Photo courtesy of Flickr/Nicolas Henderson
Scottrade Center is the home of the St. Louis Blues.
This April, city voters will be asked whether to devote $60 million to Major League Soccer stadium planned for downtown St. Louis, thanks to members of the Board of Aldermen who insisted that any public financing come with a public vote.
But today, the Board is poised to approve an even bigger expenditure — $105 million to renovate and upgrade the city's hockey arena, Scottrade Center. Unlike the MLS stadium, the plan for Scottrade does not include a public vote. And the money would come from the city's general fund, at a time the city is already looking at a $20 million annual budget shortfall.
Scottrade's operators, a limited liability company called SLB Holdings that also owns the Blues, say the renovations are necessary to allow the 25-year-old center to remain competitive
. Blues Chairman Tom Stillman has said that both the NCAA and concert promoters have threatened to stop using Scottrade unless it gets an upgrade. The $105 million general fund contributions would be coupled with another $50 million from a tax on Scottrade sales.
But some aldermen are questioning why the bill is being pushed through. They've been under pressure to pass the bill before the aldermanic session ends tomorrow, yet there is far from consensus that its details represent the best deal for city residents — or that they've even been fully fleshed out. The city's comptroller has even said a previous version of the plan could hurt the city's credit rating. All the aldermen from north St. Louis are believed to be opposed at this time; some south city representatives are also saying they will vote no, or at least considering it.
One "no" vote is likely to come from Alderwoman Cara Spencer, who represents a south side district that includes part of Cherokee Street. She says some people have defended the expense saying that the city owns Scottrade Center, but she doesn't think it's that simple.
"We own City Hall, we own the streets, we own the rec centers our children play in," she says. "We can't even find the money to pay our cops sufficiently. Yet somehow we've got ourselves in a position where we need to find another $4.5 million in the general fund budget every year to pay for this?"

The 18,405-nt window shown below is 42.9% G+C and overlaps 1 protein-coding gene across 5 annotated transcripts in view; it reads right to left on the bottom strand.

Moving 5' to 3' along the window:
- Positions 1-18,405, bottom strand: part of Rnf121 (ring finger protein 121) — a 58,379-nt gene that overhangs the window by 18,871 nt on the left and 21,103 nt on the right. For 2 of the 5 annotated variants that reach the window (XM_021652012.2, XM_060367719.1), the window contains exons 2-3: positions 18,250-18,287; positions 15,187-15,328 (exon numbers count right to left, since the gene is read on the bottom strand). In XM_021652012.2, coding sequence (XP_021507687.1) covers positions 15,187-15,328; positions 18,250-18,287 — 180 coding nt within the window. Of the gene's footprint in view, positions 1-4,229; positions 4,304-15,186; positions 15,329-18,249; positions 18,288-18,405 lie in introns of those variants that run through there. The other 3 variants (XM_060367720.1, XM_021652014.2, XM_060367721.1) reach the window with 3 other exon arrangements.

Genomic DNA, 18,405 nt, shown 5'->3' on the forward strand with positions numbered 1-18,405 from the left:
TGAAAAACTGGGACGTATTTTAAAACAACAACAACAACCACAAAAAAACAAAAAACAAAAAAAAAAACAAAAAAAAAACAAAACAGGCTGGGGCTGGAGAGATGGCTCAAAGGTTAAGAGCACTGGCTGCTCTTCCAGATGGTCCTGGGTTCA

For Alderman Antonio French, who represents the northside neighborhood of O'Fallon, the deal simply stinks. French, who is running for mayor
, notes that the Blues ownership group doesn't pay rent to the city.
He's incredulous that some of his colleagues have suggested the city has to pay for renovations simply because it owns the arena.
He says, "We own it as a favor
to them. They don't want to own it, because then they'd have to pay taxes on it." Since the Blues owners enjoy the profits from events on site, he questions, shouldn't they also be the ones to pay for upgrades?
Beyond that, French believes the city has other options to help the ownership group without encumbering general revenue funds — including, perhaps, a special community improvement district or other special financing plans.
In committee, French notes, "Every north side alderman voted against it, because it's completely insulting to us when you look at the needs we're facing in our neighborhoods."
Aldermanic President Lewis Reed has been pushing the plan, and defended it in a statement to the RFT
“Events at Scottrade have generated over $100 million in revenue directly to the city. That $100 million goes to fund our youth programs, our police, our streets and streetlights and trash pickup, among other things. If we lose events, we won’t have that tax revenue," he said. "This is actually a no-brainer. The city owns the Scottrade Building. We must be able to compete with other cities to attract events like the ones held at Scottrade, or our economy will continue to decline. It is not a luxury. It is a must have."
He added, "We spend money from general revenue on our own buildings all of the time. No one’s happy about it, but we haven’t spent money on the building in 23 years and it is outdated so of course we must invest in it.”
Alderman Terry Kennedy, who represents part of the Central West End, Vandeventer and Midtown, was a "no" vote in committee. He says he remains opposed today.
"I understand their timetable, but I need a little more dialogue on this," he says. He'd like to find alternatives to taking the money from the city's general fund.
And ultimately, he'd like to see St. Louis experience a paradigm shift. "We are a community with a significant crime rate and a high poverty rate," he says. "If we can make that a central focus, then we can begin to get in a place where we can solve the rest."
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